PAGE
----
The College Fix has picked up the story of Northern Illinois University research alleging insufficient "diversity" in children's books.  The article finds a Slate commentary suggesting that perhaps "relatability" is over-rated as a reason to enjoying a story.  And there's a crusader for "diverse books" upset that no picture book featured "two gay grannies."  (Perhaps the culture warriors took the wrong tack some twenty years ago: it's not the subversion of traditional values that's wrong with Heather Has Two Mommies and Daddy's Roommate, it's the excessive preachiness of the stories.  Compilers of Bible stories for fundamentalist churches might do better at writing for kids than do activist writers.  I leave it to the reader to contrast choice among Sunday schools with compulsory common schools in influencing the readability of stories.)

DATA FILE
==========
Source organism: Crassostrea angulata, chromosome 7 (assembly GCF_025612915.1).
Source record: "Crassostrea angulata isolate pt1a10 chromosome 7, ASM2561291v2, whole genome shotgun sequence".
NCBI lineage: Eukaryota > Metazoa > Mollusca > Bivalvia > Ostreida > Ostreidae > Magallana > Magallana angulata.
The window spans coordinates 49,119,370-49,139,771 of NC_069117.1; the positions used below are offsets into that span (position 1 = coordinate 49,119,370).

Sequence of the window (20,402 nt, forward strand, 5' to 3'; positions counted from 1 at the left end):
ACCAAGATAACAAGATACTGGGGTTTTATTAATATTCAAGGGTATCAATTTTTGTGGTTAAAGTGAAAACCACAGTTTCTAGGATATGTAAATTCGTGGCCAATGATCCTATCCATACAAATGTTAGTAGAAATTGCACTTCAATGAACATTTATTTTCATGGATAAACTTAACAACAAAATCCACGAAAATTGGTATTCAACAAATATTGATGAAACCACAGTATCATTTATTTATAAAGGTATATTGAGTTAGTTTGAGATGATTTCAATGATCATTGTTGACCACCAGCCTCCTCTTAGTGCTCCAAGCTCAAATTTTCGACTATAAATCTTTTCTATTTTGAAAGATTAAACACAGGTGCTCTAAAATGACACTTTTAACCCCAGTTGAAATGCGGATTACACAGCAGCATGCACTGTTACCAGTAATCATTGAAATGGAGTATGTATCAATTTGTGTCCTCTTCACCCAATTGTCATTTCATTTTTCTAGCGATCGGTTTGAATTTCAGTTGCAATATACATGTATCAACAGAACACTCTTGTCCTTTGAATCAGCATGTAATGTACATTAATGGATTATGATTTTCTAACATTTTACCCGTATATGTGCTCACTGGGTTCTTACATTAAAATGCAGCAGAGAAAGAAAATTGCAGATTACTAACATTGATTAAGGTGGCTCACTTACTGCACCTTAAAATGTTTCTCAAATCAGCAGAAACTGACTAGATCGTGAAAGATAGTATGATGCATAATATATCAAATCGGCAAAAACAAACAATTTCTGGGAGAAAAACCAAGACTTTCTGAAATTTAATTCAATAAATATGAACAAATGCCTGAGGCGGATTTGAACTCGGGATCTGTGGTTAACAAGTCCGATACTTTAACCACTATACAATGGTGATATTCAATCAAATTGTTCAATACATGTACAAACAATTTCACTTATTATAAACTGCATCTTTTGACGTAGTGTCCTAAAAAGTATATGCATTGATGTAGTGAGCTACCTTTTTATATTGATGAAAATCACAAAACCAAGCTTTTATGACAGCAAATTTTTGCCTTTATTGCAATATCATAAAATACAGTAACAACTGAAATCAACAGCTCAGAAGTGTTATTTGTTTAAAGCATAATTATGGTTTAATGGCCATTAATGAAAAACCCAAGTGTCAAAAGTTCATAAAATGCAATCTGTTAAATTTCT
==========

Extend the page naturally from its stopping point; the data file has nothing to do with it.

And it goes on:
Fortunately, Scholastic (there's a stroll down memory lane) asked the kids what made for a good story.
The majority of kids ages 6–17 (70%) say they want books that “make me laugh.” Kids also want books that “let me use my imagination” (54%), “tell a made-up story” (48%), “have characters I wish I could be like because they’re smart, strong or brave” (43%), “teach me something new” (43%) and “have a mystery or a problem to solve” (41%).
And nine of ten readers name as their favorites a book they picked out themselves.  Does it come as a surprise that a school board decreeing "read this, it's good for you" will be any more successful than a parent urging, "eat this, it's good for you?"

Give the kids agency.  And if you really want to introduce the post-modern sensibilities, let the kids use their imagination.

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